How is Layered Honey collected?
A small fireball is made at the end of a stick, with old clothes, cotton and oil, to chase the bees away. A few Paliyars have also used the smoke from cigarettes and ‘bidis’ to chase away the bees. However, in such cases the smoke has to be held in close proximity to the comb so that it enters into it and causes the bees to fly.
Once the smoke has caused most bees to leave their combs, the honeycombs are slashed with sickle. These slashed honeycombs are collected in an earthen pot. As these hives are found within the reach of people, it is not very difficult to locate and extract honey from them. While the collection of layered honey is not as perilous as collecting mountain honey, it is still risky.
What are the risks involved in the process of extracting Layered Honey?
While the risk of falling from large trees is eliminated in the collection of layered honey, it still is risky due to the sting of the bees. The bees are neither as big nor is their sting as strong as the mountain honeybees. Still, if multiple bees sting a person, it can lead to fever, swelling and pain.
Notwithstanding the risks involved in honey collection, the Paliyars have been extracting honey for decades. Not only is this honey used for domestic consumption and commercial use, it is also used in multiple indigenous medicines. Hence, honey is an important item in the cultural life of the Paliyar tribe. It is not just limited to their food culture, but also finds a place in medicinal use. It also sustains them economically. Although, the price received by the Paliyars for collecting and selling honey is not enough or fair. The final products sold in the markets after adulteration are highly priced, but the people putting in the labour and hard work, the people struggling to make their ends meet and the people risking their lives for this occupation do not receive a fair compensation. It is interesting to note that the people involved in vulnerable and high risk occupations, usually belong to indigenous societies or to societies at the lower strata. While on the one hand, traditional occupations such as extracting honey should be preserved and appreciated, the government should take steps to protect and lower the risks for people involved in this occupation.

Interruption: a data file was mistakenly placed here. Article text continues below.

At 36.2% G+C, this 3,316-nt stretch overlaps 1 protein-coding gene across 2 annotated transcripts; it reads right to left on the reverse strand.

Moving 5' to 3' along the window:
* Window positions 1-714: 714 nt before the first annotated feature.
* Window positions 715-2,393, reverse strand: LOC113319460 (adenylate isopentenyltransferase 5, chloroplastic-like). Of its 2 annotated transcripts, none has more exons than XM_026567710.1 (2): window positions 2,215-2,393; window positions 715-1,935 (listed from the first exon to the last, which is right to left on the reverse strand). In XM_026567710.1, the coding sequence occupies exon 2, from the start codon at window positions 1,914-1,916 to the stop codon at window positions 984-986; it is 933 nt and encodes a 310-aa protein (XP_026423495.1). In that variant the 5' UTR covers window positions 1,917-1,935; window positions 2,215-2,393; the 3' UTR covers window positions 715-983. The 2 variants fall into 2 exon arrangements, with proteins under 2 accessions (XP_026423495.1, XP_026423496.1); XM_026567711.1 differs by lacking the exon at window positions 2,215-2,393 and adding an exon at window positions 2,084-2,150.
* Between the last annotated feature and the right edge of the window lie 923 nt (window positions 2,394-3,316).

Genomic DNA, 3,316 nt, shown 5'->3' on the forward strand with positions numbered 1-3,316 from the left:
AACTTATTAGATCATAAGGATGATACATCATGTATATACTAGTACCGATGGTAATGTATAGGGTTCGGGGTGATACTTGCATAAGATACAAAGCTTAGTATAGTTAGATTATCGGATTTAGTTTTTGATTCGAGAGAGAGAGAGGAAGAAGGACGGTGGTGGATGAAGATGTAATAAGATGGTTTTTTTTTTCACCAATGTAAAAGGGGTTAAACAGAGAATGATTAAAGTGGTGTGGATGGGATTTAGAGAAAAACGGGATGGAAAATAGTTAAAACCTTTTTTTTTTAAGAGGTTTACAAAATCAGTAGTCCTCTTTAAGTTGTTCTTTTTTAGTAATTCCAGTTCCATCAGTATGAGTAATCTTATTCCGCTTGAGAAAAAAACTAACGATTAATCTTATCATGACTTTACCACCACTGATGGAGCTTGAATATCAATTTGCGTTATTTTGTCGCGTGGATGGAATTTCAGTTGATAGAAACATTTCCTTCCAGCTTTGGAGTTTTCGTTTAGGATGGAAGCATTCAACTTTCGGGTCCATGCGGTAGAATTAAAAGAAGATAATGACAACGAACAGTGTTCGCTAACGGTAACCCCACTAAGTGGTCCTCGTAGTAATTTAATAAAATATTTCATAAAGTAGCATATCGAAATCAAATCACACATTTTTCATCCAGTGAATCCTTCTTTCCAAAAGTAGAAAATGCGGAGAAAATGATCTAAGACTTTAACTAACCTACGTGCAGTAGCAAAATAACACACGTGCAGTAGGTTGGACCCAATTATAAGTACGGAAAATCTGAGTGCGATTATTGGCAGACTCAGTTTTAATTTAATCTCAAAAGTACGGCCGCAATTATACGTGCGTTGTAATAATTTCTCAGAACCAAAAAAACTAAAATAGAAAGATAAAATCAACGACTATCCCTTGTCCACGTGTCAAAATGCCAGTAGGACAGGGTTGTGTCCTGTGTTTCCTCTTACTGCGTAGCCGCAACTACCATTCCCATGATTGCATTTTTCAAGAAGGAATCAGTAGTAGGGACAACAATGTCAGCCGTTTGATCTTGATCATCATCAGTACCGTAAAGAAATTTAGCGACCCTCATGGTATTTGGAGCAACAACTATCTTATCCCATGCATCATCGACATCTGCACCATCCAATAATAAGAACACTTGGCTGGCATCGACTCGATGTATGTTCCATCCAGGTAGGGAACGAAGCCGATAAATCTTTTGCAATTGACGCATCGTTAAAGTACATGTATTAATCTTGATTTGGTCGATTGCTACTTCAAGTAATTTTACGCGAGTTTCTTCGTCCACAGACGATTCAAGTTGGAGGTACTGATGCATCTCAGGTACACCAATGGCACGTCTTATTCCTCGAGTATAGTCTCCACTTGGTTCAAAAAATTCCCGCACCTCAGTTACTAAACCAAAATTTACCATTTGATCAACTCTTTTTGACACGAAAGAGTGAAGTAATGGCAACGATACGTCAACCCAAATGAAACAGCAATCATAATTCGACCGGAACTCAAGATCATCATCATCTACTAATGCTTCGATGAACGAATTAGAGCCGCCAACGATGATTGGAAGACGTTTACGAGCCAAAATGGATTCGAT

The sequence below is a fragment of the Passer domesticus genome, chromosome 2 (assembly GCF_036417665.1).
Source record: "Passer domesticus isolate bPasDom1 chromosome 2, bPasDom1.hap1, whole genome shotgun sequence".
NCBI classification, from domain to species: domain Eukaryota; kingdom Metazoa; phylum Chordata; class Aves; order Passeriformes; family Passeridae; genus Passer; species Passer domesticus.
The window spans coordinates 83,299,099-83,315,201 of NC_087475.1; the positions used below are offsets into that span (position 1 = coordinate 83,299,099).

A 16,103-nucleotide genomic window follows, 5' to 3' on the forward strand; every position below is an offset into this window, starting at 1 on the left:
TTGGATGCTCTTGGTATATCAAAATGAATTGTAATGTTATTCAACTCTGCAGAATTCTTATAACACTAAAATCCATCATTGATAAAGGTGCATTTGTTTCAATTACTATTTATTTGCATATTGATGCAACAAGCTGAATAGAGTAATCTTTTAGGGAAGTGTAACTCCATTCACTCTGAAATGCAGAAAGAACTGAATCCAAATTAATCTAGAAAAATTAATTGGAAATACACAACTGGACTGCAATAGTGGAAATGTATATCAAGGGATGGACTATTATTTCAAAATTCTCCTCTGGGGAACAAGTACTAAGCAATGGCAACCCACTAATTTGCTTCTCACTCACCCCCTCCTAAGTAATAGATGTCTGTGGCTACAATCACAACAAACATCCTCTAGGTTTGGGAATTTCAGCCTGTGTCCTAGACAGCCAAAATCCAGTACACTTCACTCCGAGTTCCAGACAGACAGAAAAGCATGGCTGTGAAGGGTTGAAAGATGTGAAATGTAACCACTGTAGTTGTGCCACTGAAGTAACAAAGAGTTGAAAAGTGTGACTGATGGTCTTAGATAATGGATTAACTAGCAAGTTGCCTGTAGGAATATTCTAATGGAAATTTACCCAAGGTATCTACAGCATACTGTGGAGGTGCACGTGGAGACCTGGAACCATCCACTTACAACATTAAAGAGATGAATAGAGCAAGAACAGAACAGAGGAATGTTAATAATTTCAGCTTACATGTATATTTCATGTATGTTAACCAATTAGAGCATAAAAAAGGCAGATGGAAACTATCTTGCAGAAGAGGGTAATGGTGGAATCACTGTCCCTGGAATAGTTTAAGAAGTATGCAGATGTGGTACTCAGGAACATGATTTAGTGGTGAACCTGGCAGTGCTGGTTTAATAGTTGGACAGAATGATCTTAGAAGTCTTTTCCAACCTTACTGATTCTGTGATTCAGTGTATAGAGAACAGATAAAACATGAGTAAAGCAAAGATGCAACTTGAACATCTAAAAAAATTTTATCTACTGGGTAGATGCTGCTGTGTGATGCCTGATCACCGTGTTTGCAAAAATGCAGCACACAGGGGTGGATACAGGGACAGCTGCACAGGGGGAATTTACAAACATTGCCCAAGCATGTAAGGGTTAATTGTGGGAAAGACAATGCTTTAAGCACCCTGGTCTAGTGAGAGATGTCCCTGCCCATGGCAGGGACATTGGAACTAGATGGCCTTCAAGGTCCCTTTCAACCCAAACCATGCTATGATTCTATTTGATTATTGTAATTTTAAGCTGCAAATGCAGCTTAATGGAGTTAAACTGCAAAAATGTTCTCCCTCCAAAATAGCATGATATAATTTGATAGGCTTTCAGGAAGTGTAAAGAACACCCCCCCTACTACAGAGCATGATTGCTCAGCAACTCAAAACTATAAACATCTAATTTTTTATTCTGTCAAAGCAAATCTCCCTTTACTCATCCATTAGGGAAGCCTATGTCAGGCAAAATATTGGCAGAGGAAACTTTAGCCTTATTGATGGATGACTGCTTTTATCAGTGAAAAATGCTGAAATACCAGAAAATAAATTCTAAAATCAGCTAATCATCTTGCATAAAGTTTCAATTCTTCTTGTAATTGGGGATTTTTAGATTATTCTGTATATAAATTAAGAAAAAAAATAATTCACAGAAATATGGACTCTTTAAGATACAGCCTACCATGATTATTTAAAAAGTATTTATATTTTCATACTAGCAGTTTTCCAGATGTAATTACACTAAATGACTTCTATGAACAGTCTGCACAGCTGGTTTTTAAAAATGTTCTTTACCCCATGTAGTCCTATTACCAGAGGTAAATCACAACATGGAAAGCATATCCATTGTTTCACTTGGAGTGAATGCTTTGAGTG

This article is created as a part of the Adivasi Awaaz project, with the support of Misereor and Prayog Samaj Sevi Sanstha.